This post is a continuation of Part 1 on What is Conveyancing a Business by Shared Donation. Lately, we have gone through
Step 1: Having the company evaluated
Step 2: Choosing between temporary or lifetime dismemberment.
We will now continue from step 2 to further cover
Step 3: Don’t harm other heirs in reserve
Step 4: Consult a notary.
Step 2: Choosing between a temporary or lifetime dismembermentOpt for lifetime dismemberment
When a dismemberment is for life, the bare owner will only recover the usufruct on the usufructuary’s death. This solution implies the head of the business’s death so that his shares are transferred to the usufructuary.
Note: even if he chooses life dismemberment, the bare owner has the option of donating his bare ownership to his usufructuary. However, this donation will give rise to additional donation rights, making the usufructuary lose interest in the transaction.
For example, a father and a mother own a company valued at 1 million dollars. They make a donation-sharing the usufruct to one of their children for $400,000. The donation rights will, therefore, only apply to $400,000. A few years later, the parents decide to donate their bare property, now valued at $700,000. In the end, the donation rights will have been calculated at $1,100,000.
Step 3. Do not harm the other heirs who have the right to inherit
All of the heirs who are reserving heirs of the head of the company have a right to the shares held by the head of the company. If the manager has to make a shared donation to one of his children, one of these two schemes must take place:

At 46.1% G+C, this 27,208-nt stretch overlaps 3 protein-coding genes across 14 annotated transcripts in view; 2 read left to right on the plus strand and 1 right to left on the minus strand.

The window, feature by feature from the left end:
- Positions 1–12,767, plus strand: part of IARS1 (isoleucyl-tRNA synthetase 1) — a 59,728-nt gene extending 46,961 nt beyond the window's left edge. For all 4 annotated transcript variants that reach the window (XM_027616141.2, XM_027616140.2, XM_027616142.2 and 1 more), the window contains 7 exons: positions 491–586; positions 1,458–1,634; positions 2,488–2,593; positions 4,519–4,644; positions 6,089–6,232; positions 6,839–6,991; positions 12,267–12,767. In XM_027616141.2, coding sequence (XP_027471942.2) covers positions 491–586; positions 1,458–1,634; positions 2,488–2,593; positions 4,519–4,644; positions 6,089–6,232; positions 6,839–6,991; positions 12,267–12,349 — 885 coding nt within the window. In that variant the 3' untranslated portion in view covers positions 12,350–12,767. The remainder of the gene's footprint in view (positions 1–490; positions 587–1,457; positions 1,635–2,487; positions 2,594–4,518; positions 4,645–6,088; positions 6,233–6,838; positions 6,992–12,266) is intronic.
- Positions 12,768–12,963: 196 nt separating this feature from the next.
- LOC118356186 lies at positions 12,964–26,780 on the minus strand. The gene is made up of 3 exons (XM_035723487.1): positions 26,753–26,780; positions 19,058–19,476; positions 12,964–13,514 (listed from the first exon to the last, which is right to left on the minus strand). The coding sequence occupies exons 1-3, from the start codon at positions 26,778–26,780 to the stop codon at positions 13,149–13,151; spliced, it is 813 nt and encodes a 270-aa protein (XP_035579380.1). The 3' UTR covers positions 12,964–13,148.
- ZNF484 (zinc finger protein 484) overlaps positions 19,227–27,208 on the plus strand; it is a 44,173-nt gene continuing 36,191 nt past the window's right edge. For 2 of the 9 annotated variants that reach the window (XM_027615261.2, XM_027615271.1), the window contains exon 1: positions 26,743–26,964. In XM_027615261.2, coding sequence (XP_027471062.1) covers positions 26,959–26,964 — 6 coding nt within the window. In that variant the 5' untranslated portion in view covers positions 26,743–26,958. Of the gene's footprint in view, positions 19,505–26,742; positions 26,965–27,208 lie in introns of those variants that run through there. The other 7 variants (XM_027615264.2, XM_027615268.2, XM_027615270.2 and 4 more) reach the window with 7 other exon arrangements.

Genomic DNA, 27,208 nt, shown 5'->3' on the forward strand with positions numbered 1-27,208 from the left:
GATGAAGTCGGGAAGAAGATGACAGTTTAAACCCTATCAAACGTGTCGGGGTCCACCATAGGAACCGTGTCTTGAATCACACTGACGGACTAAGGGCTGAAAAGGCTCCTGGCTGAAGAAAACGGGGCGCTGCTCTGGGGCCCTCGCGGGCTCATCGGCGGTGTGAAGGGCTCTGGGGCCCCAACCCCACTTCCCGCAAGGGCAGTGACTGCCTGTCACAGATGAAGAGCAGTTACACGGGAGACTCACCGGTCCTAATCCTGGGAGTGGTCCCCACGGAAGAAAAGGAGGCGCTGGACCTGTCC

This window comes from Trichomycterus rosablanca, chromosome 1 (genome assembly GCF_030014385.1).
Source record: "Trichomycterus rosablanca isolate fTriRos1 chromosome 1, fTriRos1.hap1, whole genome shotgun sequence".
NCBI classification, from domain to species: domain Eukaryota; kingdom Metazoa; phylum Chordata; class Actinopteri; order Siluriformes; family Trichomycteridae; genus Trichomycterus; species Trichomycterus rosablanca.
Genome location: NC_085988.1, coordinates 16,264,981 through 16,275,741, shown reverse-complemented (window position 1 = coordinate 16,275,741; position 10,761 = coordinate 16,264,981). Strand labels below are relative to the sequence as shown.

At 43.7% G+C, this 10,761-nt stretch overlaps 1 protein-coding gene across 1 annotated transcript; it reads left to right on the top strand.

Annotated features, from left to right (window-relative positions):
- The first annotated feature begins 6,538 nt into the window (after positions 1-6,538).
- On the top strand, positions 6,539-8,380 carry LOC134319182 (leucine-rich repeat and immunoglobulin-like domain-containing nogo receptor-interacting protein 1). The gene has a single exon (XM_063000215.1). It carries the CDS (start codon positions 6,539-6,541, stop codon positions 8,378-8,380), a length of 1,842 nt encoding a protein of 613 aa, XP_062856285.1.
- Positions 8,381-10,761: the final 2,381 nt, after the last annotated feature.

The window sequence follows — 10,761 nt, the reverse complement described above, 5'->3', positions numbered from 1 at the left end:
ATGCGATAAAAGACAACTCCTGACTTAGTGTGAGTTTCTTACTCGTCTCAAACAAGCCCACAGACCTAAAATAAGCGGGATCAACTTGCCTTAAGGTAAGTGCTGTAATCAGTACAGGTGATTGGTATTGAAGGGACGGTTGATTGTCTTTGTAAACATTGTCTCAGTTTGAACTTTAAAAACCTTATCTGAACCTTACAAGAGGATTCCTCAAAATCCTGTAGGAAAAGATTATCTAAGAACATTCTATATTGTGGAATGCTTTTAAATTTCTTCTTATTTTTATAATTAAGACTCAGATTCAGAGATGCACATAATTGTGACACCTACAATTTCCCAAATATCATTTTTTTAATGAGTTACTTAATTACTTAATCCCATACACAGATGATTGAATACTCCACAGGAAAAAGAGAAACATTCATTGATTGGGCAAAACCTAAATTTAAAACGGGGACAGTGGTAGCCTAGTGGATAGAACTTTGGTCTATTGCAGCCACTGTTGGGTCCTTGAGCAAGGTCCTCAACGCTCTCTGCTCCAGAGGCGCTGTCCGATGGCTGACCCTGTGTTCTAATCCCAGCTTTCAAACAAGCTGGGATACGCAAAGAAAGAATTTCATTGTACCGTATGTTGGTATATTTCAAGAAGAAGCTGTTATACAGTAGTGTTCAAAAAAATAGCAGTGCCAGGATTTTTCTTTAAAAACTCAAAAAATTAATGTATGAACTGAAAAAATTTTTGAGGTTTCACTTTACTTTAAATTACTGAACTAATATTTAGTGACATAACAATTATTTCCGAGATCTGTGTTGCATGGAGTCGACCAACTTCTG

– the child receiving the bare ownership of the shares must pay compensation to his brothers and sisters;
– the corporate donor must make compensatory gifts to his other children.
Good to know: it is also possible to compensate children afterwards, especially at the time of succession. However, this configuration is complex and can be entrusted to a specialist to avoid imbalance in the division. To this end, Felix A Vitiello is a reputed law firm specializing in conveyancing for individuals, families and businesses.
Adopt the payment of compensation to brothers and sisters
As seen above, the child receiving the shares’ bare ownership must pay a balance to his brothers and sisters. However, the donor entrepreneur cannot pay it himself, as the bare-owner child owes it.
Prefer compensatory donations
The principle of a shared gift is to pass on an estate equitably.
Through the same notarial deed, the donating company director can make movable or immovable donations to the other children.
Step 4: Consult a law firm
The shared donation must be a notarial deed. The donating company director must consult a notary, whose task will be to:
– make sure that the company has not been undervalued or overvalued;
– ensure that all the rightful heirs will receive an equitable share;
– draw up the deeds of donation, division and dismemberment.
Finally, as the saying goes: prevention is better than cure! Timely legal advice can prevent a situation from getting worse. When you think there is no solution, Felix A Vitiello is here to serve you in the field of Family Law, Conveyancing, Criminal Law, Power of Attorney, Wills, Trusts and Estate Litigation, Probate, Business Transactions & Leasing, and Commercial Law.
Thank you for staying posted for our new blog posts. Hope the posts from Part 1 till here would be of any help to you. Remember to leave your comments below and share these posts with your friends.
One thought on “What is Conveyancing a Business by Shared Donation (Part 2)”
Pingback: What is Conveyancing a Business by Shared Donation (Part 1) | Law blog online